Jon Pareles | Jon Caramanica | Lindsay Zoladz
A Cornucopia of Ideas
If there’s one thing that unites my favorite albums of 2022, it’s a sense of creative abundance: of ideas spilling out so fast that songs can barely contain them, and of artists ready to follow their impulses toward revelatory extremes. No need to hold back: In 2022, more was more.
1. Beyoncé, ‘Renaissance’
A disco revival gathered momentum during the pandemic years, as musicians and listeners found themselves yearning for the joys of sweaty, uninhibited communal gatherings. Beyoncé’s “Renaissance” also looks back to dance floor styles, but it goes much further. It’s not merely a nostalgic re-creation of a fondly remembered era. With leathery vocals and visceral but multileveled beats, it’s an excursion through layers of club culture, connecting with pride, pleasure and self-definition and taking no guff from anyone.
2. Rosalía, ‘Motomami’
“I transform myself,” Rosalía declares in the first song on “Motomami,” and throughout the album she does just that: playfully, impulsively and very purposefully smashing together musical styles and verbal tactics. Every track morphs as it unfolds, hopping across the Americas and back to Spain, rarely giving away where it’s headed. Along the way, Rosalía presents herself as fragile at one moment and invincible the next.
3. Beth Orton, ‘Weather Alive’
Over ghostly, circling piano motifs, the songs on “Weather Alive” meditate on longing and memory, connection and solitude, nature and time. Beth Orton’s voice stays unguarded in both its delicacy and its flaws, while her production cradles it in patiently undulating arrangements, floating acoustic instruments in electronic spaces; the songs linger until they become hypnotic.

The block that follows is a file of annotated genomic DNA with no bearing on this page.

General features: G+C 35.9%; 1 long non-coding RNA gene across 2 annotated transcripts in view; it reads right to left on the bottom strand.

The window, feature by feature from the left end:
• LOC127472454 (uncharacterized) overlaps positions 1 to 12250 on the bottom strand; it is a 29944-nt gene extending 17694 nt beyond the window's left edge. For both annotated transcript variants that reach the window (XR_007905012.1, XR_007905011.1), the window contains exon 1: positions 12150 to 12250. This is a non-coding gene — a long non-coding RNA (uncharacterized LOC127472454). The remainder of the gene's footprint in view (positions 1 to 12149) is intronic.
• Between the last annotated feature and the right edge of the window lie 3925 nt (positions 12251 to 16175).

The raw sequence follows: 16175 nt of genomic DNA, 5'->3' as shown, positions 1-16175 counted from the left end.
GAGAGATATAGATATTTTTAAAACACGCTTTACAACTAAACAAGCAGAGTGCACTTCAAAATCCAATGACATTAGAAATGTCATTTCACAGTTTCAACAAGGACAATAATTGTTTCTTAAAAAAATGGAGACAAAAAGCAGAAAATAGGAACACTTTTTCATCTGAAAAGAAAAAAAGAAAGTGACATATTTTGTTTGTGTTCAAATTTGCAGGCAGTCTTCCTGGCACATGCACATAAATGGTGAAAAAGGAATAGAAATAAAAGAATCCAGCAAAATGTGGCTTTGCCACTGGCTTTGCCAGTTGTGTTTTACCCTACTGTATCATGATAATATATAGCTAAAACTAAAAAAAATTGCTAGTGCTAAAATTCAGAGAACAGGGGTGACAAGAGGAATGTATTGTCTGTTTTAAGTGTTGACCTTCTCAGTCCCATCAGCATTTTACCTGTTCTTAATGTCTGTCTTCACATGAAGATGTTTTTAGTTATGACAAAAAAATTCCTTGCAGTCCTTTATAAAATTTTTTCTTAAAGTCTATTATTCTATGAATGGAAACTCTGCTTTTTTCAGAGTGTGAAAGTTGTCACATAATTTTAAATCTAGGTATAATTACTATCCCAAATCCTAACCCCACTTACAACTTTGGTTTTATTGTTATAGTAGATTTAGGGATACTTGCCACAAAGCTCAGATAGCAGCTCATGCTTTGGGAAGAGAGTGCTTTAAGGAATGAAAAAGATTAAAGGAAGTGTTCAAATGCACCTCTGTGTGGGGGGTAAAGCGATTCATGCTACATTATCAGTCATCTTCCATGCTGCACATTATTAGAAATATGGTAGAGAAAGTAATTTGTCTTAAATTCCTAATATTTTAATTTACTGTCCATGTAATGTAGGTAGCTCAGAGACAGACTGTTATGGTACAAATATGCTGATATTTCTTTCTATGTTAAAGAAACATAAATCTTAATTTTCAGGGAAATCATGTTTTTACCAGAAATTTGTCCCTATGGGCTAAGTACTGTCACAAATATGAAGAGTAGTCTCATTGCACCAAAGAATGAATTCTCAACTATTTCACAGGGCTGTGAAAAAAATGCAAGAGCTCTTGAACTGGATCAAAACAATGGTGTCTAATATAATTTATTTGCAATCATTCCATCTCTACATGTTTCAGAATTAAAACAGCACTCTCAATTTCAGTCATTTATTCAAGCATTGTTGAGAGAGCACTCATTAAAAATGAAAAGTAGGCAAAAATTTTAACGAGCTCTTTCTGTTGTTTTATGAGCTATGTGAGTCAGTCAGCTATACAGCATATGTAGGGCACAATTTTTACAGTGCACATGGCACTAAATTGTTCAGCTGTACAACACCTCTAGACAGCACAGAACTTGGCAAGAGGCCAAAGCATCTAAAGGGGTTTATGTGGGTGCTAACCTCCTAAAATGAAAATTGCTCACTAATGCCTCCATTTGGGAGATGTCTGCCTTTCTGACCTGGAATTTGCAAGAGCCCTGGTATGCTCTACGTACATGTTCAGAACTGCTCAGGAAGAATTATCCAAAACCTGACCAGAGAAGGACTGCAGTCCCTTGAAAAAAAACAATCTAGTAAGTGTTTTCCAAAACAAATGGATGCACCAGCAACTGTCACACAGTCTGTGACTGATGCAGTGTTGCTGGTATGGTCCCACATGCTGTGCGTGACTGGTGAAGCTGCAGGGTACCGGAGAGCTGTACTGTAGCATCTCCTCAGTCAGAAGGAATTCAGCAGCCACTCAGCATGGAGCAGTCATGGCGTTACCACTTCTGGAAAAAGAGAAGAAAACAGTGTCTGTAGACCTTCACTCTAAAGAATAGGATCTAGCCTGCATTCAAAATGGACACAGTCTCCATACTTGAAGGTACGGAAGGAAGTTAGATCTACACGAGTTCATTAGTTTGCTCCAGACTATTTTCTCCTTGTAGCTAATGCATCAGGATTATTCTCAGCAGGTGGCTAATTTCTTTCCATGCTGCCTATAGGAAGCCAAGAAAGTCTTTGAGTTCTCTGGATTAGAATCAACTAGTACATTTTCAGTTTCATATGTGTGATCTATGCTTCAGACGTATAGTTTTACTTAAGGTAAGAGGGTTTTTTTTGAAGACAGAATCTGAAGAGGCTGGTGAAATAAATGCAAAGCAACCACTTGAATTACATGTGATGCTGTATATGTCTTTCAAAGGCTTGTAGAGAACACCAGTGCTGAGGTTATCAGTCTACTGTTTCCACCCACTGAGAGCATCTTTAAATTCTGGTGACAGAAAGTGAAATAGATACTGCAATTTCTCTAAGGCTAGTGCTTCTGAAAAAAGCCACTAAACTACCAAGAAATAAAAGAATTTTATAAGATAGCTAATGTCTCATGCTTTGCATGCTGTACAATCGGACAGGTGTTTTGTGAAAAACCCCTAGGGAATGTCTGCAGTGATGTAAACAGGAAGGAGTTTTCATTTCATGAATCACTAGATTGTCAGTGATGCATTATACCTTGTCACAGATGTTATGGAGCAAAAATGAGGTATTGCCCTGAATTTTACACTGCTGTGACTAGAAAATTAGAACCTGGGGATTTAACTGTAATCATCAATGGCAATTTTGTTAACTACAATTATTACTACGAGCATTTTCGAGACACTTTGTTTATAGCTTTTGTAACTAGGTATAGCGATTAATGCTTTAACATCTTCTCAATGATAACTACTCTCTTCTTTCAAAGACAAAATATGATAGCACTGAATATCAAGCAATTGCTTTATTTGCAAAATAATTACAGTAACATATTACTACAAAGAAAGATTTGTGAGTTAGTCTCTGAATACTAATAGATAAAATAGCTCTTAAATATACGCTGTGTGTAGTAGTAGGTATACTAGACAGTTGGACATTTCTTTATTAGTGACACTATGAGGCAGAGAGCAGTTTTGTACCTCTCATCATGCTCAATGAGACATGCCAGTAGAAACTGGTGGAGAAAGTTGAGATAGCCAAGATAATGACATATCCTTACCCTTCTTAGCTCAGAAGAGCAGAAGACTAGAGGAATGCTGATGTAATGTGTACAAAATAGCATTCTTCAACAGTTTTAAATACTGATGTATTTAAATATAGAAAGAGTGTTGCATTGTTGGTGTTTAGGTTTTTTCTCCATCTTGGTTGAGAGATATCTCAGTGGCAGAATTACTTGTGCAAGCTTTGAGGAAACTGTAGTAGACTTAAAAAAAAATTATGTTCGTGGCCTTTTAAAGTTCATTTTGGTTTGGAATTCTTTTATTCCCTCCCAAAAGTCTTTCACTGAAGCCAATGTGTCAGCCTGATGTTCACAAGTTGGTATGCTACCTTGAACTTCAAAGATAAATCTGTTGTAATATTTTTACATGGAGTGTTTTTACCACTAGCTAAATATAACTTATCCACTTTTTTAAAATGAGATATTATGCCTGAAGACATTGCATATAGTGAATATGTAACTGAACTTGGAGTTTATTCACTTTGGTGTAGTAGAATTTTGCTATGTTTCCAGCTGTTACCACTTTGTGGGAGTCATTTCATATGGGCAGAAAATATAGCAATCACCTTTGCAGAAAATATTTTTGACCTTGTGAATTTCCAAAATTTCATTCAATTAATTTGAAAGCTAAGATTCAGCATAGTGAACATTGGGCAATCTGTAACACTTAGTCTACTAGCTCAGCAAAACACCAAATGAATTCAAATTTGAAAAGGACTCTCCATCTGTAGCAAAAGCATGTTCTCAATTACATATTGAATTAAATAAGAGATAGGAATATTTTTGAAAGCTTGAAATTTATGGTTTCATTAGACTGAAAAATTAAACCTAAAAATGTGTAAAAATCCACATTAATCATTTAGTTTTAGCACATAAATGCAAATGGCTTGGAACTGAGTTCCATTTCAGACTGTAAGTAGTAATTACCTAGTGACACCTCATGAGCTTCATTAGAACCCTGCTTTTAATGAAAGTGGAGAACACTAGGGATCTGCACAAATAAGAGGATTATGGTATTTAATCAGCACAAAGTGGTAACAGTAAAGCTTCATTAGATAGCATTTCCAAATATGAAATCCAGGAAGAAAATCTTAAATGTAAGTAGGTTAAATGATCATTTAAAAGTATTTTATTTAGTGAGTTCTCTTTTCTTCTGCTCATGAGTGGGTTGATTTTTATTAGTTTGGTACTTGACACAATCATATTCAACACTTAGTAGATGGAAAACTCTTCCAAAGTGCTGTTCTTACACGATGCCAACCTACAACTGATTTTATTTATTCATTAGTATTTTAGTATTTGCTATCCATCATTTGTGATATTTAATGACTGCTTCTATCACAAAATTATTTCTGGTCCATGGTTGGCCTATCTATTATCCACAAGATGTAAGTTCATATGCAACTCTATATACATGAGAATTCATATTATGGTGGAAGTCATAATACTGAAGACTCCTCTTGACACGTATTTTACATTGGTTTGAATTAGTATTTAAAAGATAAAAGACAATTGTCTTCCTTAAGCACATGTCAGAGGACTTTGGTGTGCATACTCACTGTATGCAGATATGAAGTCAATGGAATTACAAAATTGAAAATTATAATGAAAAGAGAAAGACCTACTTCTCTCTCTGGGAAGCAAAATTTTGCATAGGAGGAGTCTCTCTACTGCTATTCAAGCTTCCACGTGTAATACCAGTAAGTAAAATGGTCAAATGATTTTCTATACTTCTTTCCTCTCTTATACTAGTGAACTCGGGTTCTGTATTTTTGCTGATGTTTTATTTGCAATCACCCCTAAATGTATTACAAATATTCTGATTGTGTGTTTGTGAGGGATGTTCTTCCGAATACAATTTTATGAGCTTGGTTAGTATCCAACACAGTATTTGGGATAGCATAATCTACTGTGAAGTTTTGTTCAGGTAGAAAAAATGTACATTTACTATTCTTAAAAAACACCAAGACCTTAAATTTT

4. Sudan Archives, ‘Natural Brown Prom Queen’
Sudan Archives — the songwriter, singer and violinist Brittney Denise Parks — juggles the many conflicting pressures and aspirations of being young, Black, female, artistic, carnal, career-minded and social on “Natural Brown Prom Queen.” The music is kaleidoscopic, deploying funk, electronics, hip-hop beats, jazz, chamber-music arrangements and the African fiddle riffs that inspired Sudan Archives’ name, barely keeping up with her ambitions.
5. iLe, ‘Nacarile’
Vulnerability and courage are never far apart on “Nacarile,” which is Puerto Rican slang for “No way!” The songwriter Ileana Cabra, who records as iLe, sings about political and feminist self-assertion alongside songs about toxic and tempting romances. Each of the 11 songs conjures its own sound — acoustic bolero, orchestral ballad, Afro-Caribbean drums, gravity-defying electronics — for music that’s richly rooted but never constrained.
6. Sylvan Esso, ‘No Rules Sandy’
Sylvan Esso’s electronic pop goes gleefully haywire on “No Rules Sandy,” the fourth studio album by the duo of Amelia Meath and Nick Sanborn. In songs that leap between the everyday and the metaphysical, they maintain the transparency that has always defined their music, but skew and tweak the details: moving vocals off the beat, slipping in hints of cross rhythms, always keeping serious ideas lighter than air.